However, scientists say the initiative uses an “integrated landscape approach” that allows each country to address land degradation, climate change adaptation and mitigation, biodiversity, and forestry within its local context.  Each participating country has its own individual goals, which include reducing erosion, diversifying income, increasing crop yield, and improving soil fertility.

“We are working with the land, which is the basis of livelihood in these communities. We are working with people to improve soil quality, which improves crop yield and in turn agricultural production and the overall quality of life in the community. These very local benefits are also a way to generate global benefits for water, land, and nature.” Jean-Marc Sinnassamy, Senior environmental specialist, Global Environment Facility (GEF), via National Geographic.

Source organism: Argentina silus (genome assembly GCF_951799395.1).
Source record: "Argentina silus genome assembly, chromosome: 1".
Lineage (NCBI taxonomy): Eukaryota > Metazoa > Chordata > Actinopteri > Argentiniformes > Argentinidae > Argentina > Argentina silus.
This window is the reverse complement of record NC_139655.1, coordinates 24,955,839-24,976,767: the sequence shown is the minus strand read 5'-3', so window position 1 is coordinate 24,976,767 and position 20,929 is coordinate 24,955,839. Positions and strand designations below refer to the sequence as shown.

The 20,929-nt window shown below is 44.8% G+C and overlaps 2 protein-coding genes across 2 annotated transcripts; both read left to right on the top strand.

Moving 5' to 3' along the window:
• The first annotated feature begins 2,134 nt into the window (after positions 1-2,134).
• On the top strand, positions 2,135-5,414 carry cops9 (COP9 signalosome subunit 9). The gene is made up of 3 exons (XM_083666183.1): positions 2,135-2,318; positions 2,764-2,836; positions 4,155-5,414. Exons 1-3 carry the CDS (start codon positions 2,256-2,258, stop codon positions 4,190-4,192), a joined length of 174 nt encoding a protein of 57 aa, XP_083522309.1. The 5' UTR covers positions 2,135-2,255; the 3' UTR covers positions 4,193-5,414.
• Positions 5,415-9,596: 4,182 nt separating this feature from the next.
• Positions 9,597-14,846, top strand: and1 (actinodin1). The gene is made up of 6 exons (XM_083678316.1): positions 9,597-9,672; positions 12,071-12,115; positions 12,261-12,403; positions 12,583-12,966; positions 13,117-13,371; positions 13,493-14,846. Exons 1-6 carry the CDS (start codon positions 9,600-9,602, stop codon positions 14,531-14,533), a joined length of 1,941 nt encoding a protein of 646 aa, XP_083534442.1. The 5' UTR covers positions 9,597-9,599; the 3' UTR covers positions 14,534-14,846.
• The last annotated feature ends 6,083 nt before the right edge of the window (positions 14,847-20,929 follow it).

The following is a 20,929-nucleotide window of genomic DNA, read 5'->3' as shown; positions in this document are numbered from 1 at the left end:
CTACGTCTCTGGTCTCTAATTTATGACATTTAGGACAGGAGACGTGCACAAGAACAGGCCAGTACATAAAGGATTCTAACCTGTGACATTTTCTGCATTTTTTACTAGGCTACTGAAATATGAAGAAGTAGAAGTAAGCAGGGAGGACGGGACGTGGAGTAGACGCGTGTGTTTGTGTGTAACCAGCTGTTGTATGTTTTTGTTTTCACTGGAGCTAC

An example of a successful implementation is in Senegal, where more than 12 million drought-resistant trees have been planted to date.

Social/Political Impact

The coming together of a number of African countries to achieve a common goal will most likely improve political relations amongst and within the countries involved. GGW is a symbol of unity, as countries engage in common dialogue concerning the success of the GGW, they may foster better working relations with each other. They could also join forces to resolve any other issues affecting Africa.

Also, should the GGW succeed it is believed it will go a long way in combating terrorist activities in the region by giving the people economic opportunities.